Reign of the iPod Over?

21 06 2008

Is it possible to imagine a world where Apple isn’t dependent or even manufacturing the iPod anymore? This may be approaching a lot sooner than one may think. If you look back at the keynote from Steve Jobs almost two weeks ago, he outlined the three central items that make Apple who they are: Mac, iPhone and “Music”. What’s interesting here is that he did not explicitly mention the iPod during this. Which is surprising, considering for one, that 40 percent of Apple’s profits ($24 billion) were generated through iPod and iTunes sales – the other half being from its iMac, Mac Pro and MacBook series, which have been increasing in sales immensely due to poor acceptance of Windows Vista and the popularity the iPod has created for the company. In 2007, the personal computer division sales rose around 40%. Now, if you contrast this with iPod growth, you see a totally different story. In 2004, the year-over year sales growth topped 500%; in 2005, it was around 207%; 2006 it was 50% and in 2007 it was only around 6% increase. Based on these trends, it is completely feasible that the iPod may reach a 0% increase, and even possibly a decrease in the iPod’s sales y/y.

Apple has obviously realized that the seemingly endless rise of the iPod can’t continue forever, seeing as they excluded even the title “iPod” from the keynote. They have begun to focus on the “new gadget” – one which they will try to repeat the phenomenon displayed by the iPod. The iPhone in essence, is an iPod, but with many more capabilities. It is where the current market is quickly heading – the all-in-one device. As society has progressed, we have seen more and more creations being packed in to smaller and smaller packages. Prime example – the calculator. How many people, unless they’re still in school, still buy a calculator? What’s the need? Most devices carry them in some form or another: computers, cell phones, even the iPod touch has one. Is this the direction the iPod is headed? I believe so.

If you take a look at cell phones nowadays, they already have the built in MP3 capabilities of an iPod plus the functionality of a phone. Why would anyone want an iPod when they can get a similar MP3 player with a phone included. Also, a large amount of people use their cell phones as their lifelines – all the more reasons to have everything in one device. A well designed interface can’t stave off the incoming challengers forever.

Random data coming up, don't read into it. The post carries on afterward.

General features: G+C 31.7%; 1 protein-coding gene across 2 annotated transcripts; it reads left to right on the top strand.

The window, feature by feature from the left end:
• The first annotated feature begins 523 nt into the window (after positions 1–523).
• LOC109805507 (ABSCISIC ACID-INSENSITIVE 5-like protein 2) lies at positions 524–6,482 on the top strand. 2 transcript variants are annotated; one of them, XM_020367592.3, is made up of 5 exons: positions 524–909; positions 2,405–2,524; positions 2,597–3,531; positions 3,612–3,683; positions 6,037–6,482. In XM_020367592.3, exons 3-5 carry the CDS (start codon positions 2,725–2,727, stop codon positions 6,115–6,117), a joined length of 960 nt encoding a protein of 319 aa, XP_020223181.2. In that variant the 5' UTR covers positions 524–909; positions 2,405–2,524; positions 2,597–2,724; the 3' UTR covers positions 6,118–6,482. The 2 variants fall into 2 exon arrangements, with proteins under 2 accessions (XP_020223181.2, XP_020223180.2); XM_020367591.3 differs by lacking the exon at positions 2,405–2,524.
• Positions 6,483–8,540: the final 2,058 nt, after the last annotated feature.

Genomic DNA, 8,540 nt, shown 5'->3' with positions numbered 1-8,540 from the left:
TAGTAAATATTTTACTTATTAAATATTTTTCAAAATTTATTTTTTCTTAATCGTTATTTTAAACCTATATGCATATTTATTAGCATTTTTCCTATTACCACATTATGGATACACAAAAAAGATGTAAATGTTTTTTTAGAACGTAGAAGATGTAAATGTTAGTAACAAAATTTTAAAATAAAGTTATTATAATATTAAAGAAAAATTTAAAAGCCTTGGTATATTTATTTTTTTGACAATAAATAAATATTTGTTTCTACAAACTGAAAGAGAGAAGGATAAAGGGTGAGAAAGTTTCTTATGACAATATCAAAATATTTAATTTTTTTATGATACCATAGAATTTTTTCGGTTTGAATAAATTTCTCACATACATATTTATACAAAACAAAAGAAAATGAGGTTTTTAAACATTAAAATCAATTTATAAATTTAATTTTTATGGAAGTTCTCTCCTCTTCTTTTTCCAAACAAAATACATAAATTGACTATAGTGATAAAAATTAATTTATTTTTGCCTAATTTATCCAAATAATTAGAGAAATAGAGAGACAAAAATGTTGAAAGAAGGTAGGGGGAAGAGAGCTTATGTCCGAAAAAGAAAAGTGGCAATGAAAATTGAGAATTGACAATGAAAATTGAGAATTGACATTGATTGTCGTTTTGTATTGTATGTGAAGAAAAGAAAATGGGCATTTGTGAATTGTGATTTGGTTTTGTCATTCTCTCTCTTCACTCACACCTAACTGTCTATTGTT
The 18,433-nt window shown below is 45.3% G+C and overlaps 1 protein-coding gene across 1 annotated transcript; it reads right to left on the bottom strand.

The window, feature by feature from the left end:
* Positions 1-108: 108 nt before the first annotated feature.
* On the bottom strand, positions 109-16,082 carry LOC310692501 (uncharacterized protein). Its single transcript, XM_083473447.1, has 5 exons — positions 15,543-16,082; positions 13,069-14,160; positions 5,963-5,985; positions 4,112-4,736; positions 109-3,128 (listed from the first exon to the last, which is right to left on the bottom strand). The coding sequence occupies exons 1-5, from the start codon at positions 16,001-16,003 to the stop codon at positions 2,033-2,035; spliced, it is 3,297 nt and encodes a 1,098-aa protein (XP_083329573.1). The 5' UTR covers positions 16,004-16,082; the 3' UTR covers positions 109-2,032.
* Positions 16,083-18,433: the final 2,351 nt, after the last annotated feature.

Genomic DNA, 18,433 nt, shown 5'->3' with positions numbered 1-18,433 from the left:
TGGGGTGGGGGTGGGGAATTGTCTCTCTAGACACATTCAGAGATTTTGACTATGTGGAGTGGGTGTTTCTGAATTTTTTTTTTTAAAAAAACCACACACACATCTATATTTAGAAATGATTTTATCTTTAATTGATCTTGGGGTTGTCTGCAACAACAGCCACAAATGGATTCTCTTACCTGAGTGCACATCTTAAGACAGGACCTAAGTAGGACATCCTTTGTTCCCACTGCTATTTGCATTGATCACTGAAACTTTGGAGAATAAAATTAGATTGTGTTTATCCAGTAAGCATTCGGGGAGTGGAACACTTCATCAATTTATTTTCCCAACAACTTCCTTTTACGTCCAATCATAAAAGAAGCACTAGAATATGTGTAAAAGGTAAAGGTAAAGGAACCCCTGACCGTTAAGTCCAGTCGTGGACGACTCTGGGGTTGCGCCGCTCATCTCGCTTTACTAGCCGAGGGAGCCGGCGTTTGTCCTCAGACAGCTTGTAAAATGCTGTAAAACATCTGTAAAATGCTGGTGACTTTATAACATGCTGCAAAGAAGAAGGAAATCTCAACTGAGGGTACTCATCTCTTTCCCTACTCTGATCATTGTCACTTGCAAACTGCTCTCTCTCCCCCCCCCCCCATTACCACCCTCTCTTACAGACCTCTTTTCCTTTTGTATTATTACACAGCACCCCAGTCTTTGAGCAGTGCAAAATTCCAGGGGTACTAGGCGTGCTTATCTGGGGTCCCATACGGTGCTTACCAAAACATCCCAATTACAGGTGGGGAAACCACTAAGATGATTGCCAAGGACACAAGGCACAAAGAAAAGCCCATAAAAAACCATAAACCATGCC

Instead of placing all of their eggs in one basket, Apple has done the right thing and hasn’t put itself into a corner where it can’t escape. Instead they’ve branched out into other markets (eg. iPhone) and tested the waters there. So will there be a day when children ask their parents, “What’s an iPod?”. I believe this future is closer than we think.





SketchBox – Sticky Notes on Steroids [Cool Mac App]

16 06 2008

Mac OS X Only: Here’s a neat little app that takes the simple of an idea of a sticky note, digitizes it and adds some really neat features.

SketchBox, by omz:software, allows you to first of all, type generic sticky notes that can be neatly organized in their sleek user interface and sorted into corresponding folders. They’ve also incorporated a drawing mechanism so that you can draw little doodles, take handwritten notes or make wacky shapes because you’re bored. Also included with this feature is tablet pressure sensitivity, line thickness variation and an eraser. If that wasn’t enough, wach sticky note has the ability to take a screenshot, which they implemented quite ingeniously. If you click the camera button in the bottom right of the sticky note, it transforms the entire note into a resizable frame where you can take your photo. Finally, the last feature (that I’m aware of) is a timer that you can set to go to a maximum of 30 days, 23 hours and 60 minutes.

Combine all of these features into one small package and you’ve got yourself one killer app, my friend. Also, as a final note, I programmed Quicksilver to invoke SketchBox when I press alt+cmd+z, that way I can call it up whenever I find anything interesting and take a quick screenshot and type up a few notes. Overall a fantastic tool for any mac user to have in their arsenal of productivity applications.

You can download SketchBox from omz:software here, and if you enjoy it, be sure to leave a donation.





Adding More Entries To Your Opera Speed-Dial

14 06 2008

Most people are content with the given nine speed dial possibilities, but I found an interesting tip that allows you to add more. All you need to do is follow a few basic steps and it’s all done – virtually pain-free.

Step One:
Open Opera and type “about:opera” in the location bar, without the quotations.

Step Two:
Note the Preferences Path and go there in your file browser.

Step Three:
Close Opera (mandatory) and find the file called speeddial.ini. Open this in your favorite text editor.
Insert the following into the code, around the top. (P.S. Columns are vertical and rows are horizontal):
[Size]
Rows=5
Columns=5
Adjust however many rows and columns you want based on your needs. I personally only used a row amount of 3 and a column amount of 5. Also you may need to play around with it to see what works best, formatted on your screen. Finally save the file.